December 12, 2017



Edited from the files of Dr. Grace W. Haight

by Guye Johnson

Praise God, from Whom all blessings flow;
Praise Him, all creatures here below;
Praise Him above, ye heavenly host;
Praise Father, Son, and Holy Ghost.

—Thomas Ken, 1637-1710

Haeussler, in The Story of Our Hymns, describes hymn singing as “an organic part of public worship, and therefore couched in the language of prayer, praise, faith, and self-commitment …” For more than two hundred years the four lines of praise quoted above have poured from the hearts and lips of innumerable Christians.

In the words of Christopher Knapp (Who Wrote Our Hymns), this Doxology has been the “death song of martyrs and the paean of victorious armies. When peace was sealed at Appomattox, the Doxology rolled like the voice of mighty thunder from State to State and from ocean to ocean.”

Another writer has said: “I had rather have written these words than anything else written by man, It is the most famous and widely used of all doxologies in the English tongue, sung almost every Sunday in all churches, and on other occasions to give expression to great joy or triumph.” Whenever gratitude for blessing wells in the hearts of people, it seems to find spontaneous expression in this praise to the Trinity.

The word doxology comes from two Greek words — one meaning “opinion, praise, glory,” and the other meaning “to speak.” Although Ken wrote his Doxology as the closing stanza of each of three hymns (“Evening,” “Morning,” and “Midnight”) which he wrote for the devotions of Winchester College students, it has been given a far wider use.

During the Civil War, men in a certain prison saw hosts of their number die and be removed, and saw hosts of other men come in to replace them. One night a group of new prisoners arrived. One of them, a young minister, sat down outside; and putting his face into his hands, he sobbed uncontrollably. Suddenly, from an upper window he heard a cheerful voice singing, “Praise God from Whom all blessings flow …” At the beginning of each new line, other voices joined in the singing, until finally the whole prison resounded with these heartening words. The young preacher took courage and began to sing, “Prisons would palaces prove / If Jesus would dwell with me there.”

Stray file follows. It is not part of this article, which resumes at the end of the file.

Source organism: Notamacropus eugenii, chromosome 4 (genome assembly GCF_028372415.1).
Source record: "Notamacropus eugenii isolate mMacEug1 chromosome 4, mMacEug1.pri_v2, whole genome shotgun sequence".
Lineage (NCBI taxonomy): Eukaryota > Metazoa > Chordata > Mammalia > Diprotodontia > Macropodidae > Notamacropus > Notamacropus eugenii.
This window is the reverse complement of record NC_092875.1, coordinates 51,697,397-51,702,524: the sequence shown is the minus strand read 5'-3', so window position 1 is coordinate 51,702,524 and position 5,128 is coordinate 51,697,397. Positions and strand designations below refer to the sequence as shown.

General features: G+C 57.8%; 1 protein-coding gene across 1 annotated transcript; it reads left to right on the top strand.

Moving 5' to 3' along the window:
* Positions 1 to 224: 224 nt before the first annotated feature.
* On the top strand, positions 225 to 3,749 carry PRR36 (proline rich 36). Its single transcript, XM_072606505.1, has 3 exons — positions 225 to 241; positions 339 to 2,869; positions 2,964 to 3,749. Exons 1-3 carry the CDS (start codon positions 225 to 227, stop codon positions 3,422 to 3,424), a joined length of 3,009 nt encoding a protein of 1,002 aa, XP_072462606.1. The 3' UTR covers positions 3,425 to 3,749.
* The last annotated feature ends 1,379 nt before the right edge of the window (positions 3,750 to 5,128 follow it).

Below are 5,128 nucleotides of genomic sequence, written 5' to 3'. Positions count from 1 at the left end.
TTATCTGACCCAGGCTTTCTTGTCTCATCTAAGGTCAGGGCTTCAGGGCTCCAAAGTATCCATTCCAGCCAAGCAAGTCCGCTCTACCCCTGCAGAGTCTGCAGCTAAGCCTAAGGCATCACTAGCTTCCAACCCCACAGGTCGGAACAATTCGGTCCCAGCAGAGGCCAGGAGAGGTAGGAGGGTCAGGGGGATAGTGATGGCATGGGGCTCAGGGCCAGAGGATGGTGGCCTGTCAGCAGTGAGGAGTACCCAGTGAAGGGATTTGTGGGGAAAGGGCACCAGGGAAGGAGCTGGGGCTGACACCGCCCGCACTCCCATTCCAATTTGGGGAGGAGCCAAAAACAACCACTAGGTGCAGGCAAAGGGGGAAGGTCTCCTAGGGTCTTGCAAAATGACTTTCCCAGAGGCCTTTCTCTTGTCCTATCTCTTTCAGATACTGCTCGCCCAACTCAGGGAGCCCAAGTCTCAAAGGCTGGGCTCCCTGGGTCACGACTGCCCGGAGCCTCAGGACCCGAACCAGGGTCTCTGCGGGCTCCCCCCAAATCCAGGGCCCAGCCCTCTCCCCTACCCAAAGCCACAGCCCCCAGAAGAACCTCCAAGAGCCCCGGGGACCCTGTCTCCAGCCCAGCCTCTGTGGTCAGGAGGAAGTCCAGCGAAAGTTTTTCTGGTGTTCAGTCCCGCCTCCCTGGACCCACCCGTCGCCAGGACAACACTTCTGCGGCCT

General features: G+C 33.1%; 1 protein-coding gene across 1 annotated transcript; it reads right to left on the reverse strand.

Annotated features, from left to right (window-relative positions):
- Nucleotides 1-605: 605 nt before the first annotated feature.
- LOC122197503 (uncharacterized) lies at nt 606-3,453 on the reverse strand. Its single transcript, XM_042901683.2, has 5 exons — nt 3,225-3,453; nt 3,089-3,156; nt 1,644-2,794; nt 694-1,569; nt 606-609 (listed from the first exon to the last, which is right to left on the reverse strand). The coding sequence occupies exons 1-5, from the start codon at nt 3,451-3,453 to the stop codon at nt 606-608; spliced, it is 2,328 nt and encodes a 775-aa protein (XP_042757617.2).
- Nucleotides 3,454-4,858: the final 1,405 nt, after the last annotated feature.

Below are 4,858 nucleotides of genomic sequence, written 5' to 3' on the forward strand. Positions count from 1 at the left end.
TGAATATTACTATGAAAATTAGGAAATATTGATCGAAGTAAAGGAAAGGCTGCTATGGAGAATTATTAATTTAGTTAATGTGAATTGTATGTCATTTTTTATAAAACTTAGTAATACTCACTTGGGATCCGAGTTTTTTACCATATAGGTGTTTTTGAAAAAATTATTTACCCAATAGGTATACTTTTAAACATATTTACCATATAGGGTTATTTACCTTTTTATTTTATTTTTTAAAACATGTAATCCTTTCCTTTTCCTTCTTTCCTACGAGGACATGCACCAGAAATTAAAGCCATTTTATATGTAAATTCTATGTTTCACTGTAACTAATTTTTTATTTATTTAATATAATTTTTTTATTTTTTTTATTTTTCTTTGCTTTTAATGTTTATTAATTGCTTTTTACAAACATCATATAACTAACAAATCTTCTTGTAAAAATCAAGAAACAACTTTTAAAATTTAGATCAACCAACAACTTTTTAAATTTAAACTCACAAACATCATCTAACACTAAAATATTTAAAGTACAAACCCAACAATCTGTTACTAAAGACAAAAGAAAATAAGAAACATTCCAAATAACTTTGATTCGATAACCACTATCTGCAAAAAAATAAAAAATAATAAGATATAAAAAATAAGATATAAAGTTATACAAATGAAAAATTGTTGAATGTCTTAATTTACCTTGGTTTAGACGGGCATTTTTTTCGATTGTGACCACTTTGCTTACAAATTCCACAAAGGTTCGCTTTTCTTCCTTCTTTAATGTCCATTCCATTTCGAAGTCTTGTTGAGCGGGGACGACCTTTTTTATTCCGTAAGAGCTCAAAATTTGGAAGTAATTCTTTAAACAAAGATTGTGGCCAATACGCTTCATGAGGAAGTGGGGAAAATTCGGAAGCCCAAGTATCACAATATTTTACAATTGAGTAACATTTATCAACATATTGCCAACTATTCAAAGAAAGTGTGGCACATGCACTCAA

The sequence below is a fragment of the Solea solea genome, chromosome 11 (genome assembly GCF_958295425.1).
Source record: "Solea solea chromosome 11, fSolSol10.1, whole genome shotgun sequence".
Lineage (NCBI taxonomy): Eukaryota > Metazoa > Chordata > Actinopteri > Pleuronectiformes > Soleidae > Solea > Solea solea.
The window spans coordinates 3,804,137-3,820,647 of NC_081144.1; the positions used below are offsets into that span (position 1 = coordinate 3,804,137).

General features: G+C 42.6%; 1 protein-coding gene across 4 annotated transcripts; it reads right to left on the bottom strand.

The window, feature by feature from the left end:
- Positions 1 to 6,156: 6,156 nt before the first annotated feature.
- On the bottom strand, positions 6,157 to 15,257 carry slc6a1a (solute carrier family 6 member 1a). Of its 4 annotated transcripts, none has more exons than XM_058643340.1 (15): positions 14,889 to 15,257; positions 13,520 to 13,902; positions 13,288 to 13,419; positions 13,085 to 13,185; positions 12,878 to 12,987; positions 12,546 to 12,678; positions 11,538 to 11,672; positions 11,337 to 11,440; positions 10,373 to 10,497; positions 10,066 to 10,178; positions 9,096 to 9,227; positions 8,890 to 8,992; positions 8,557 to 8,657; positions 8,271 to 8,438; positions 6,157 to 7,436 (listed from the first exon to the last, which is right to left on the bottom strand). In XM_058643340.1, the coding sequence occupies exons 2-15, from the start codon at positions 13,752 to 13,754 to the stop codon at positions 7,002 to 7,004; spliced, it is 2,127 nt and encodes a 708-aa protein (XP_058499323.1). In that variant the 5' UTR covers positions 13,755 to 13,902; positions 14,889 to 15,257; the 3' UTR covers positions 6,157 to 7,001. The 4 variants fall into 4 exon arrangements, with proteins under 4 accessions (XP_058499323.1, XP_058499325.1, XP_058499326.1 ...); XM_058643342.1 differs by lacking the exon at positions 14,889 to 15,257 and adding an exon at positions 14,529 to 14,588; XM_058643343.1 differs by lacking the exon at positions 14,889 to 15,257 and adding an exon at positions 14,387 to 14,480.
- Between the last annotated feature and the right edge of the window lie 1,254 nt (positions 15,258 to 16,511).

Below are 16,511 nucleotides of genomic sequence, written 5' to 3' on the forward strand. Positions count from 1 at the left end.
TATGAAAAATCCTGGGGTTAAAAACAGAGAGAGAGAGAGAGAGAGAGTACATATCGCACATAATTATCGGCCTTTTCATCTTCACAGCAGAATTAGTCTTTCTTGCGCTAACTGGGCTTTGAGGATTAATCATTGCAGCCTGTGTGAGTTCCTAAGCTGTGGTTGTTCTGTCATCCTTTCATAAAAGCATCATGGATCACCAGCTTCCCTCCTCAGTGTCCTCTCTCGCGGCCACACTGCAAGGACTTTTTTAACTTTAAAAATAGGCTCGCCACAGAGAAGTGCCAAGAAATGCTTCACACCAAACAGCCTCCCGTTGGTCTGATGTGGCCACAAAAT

Another interesting story of this hymn regards a cotton famine in Lancashire, England. Unemployment had led to destitution. When a wagonload of cotton finally arrived, the men, in gratitude to the Lord for His goodness, unharnessed the horse, pulled the wagon through the streets, and with tears of joy streaming down their faces, fervently sang, “Praise God from Whom all blessings flow …”

Carl Price (More Hymn Stories) refers to a time when Charles Wesley was preaching in a tumbled-down house in Leeds. The floor gave way with a crash and threw the entire congregation of a hundred people to a room below. Dust and mortar covered the people, and several people were injured. However, no lives were lost. Wesley called out, “The Lord is with us, Let us sing, ‘Praise God from Whom all blessings flow.’”

Another authority reports that in April, 1936, newspapers in Canada and the United States had. large headlines of an abandoned-mine disaster in Nova Scotia. Three men — a physician and a lawyer (who had purchased the rights to this mine) and a guide — were exploring the purchase. At the 141-foot level, a cave-in occurred, cutting off all means of escape. The situation was further complicated by rising waters. Rescue squads managed to force down to the imprisoned men a pipe through which they sent food and a telephone line, and four Salvation Army men furnished food and spiritual encouragement.

At the end of ten days, when the rescuers finally reached the trapped men, they found that one of them had died. The Associated Press said of the rescue: “Humble in the face of death, but thankful that two lives had been saved, the miners who succeeded in the rescue, the officials who directed their work, and the spectators who were drawn to the isolated settlement by the international anxiety attending the entombment, joined in singing, ‘Praise God from Whom all blessings flow…”

These lines of such prolonged use were penned by a man of notable background. Thomas Ken was born in July, 1637, at Berkhampstead in Hertfordshire, England. Orphaned early in life, he was reared by a sister, Ann, who was the second wife of Izaac Walton (whose book The Compleat Angler has charmed so many fishermen).

Ken’s boyhood and conversion experience are passed over by most biographers. It is simply noted that he was conscientious and godly. At fifteen, Ken entered Winchester College. Later, he attended Oxford and in 1666 was elected to a fellowship at Winchester College, where his name may still be seen carved on one of the stone pillars. By the time he was twenty-five, Ken launched a preaching career which soared to great heights but which nonetheless was beset by numerous trials.